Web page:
NIN also remains relevant for the prolific film and television scoring work that lead singer Trent Reznor and his collaborator Atticus Ross outside of the group. The duo won the 2011 Oscar for the Score for the film The Social Network. Their work for the currently being broadcast and critically acclaimed 10 part PBS documentary by Ken Burns/Lynn Novick “The Vietnam War” is receiving equal acclaim to the reception of the documentary itself.

The NIN set also demonstrated that the group is as electric as ever. Classics such as “Closer” and “Head Like a Hole” had the large crowd at a fever pitch. However, capping the set; and the night out with  “Hurt” was an emotional gut punch. It has always been a powerful song, but as covered by Johnny Cash, that emotional shot to the heart was upgraded several notches, especially as performed in the video accompanying it. Johnny would lose his beloved June Carter Cash just three months after the filming of the video, and he followed her 4 months later.  It seemed on this night that NIN was not merely playing one of their own best tunes, but rather, they were also singing it in tribute to one of our most beloved, acclaimed and greatest singer-songwriters. Again, an absolute emotional gut punch and shot to the heart. Not something many people would immediately associate with or expect from what started out as a punk rock festival, at least those with little knowledge of this music.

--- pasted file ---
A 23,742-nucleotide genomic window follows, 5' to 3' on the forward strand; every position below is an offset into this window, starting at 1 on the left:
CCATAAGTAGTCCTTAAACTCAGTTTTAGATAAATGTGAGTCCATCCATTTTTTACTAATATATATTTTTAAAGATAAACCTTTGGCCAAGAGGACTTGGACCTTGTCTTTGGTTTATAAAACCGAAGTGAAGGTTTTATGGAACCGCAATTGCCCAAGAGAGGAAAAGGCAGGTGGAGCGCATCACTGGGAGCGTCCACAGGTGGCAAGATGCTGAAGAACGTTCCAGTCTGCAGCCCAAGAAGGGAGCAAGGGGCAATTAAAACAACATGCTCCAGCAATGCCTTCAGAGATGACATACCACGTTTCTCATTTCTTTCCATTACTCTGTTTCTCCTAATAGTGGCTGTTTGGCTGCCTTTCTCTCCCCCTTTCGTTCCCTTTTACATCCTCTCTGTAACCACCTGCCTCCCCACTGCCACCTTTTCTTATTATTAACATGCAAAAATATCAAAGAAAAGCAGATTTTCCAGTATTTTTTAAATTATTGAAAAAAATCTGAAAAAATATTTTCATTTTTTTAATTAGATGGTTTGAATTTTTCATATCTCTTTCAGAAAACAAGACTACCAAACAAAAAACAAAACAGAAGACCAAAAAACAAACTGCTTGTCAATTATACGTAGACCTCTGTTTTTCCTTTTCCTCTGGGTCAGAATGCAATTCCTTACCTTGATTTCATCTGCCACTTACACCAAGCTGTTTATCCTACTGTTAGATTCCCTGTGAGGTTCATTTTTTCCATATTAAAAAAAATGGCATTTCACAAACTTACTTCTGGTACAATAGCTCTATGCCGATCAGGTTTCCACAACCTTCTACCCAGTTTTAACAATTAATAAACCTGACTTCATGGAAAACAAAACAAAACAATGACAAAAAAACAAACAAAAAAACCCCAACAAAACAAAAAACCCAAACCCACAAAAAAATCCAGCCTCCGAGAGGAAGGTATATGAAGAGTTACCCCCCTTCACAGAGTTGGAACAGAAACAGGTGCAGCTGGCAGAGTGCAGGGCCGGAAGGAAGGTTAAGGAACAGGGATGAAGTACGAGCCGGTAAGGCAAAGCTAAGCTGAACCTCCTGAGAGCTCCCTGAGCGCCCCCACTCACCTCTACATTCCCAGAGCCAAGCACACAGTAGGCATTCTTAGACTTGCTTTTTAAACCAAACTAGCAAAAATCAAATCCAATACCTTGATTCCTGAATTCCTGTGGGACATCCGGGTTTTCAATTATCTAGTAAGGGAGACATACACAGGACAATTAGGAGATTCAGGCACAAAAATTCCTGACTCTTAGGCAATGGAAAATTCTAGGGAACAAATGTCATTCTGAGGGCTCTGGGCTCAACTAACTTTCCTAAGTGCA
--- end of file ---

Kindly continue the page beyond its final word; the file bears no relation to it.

Also, per usual, several veteran acts played one of their albums in full. On day 1, X did the honors with their classic album, “Los Angeles.”  Singer Exene Cervanka wore a black t-shirt emblazoned with her surname on the back and the Los Angeles Dodger log on the front. But a good portion of the crowd (made up of both citizens of the Chicago area, as well as fans who traveled in from other states and other nations) surely appreciated it when she donned a black baseball cap (with a slightly altered color-wise version of) the iconic 4 stars from the City of Chicago flag. X also proved they still have the chops and the songs are still highly adored by their fans. 

One of the most powerful sets was that of Saul Williams. He repeatedly challenged the crowd to face truths about the turbulent times brought on in large part by the current occupiers of the White House and Congressional majority party. He made it known, though perhaps not stated outright, that he was about speaking truth to power; and that words of condemnation are not enough,. His message remains that music is meant to spark change. Williams also repeatedly sent out calls to action with his oft-repeated refrain of “Your punk ain’t punk if you don’t smash Fascists.”

Other day 1 acts demonstrated quite the contrary to Riot Fest’s official and self-deprecating motto “Riot Fest Sucks,”  They included legends such as Buzzcocks and Ministry; and newer groups: The Hotelier, Death From Above; and The Story So Far.

It may be popular to hate on musical fests, including Riot Fest; something as noted above, at which the organizers playful wink. However, perhaps the only thing that truly sucked about day 1 was the blazing heat. It reached into the at least the mid to high 80’s but felt even hotter for those making their ways from stage to stage and the carnival areas. Head below to see our full photo gallery from Day 1 of Riot Fest Chicago, and stay tuned for coverage from Days 2 and 3 soon!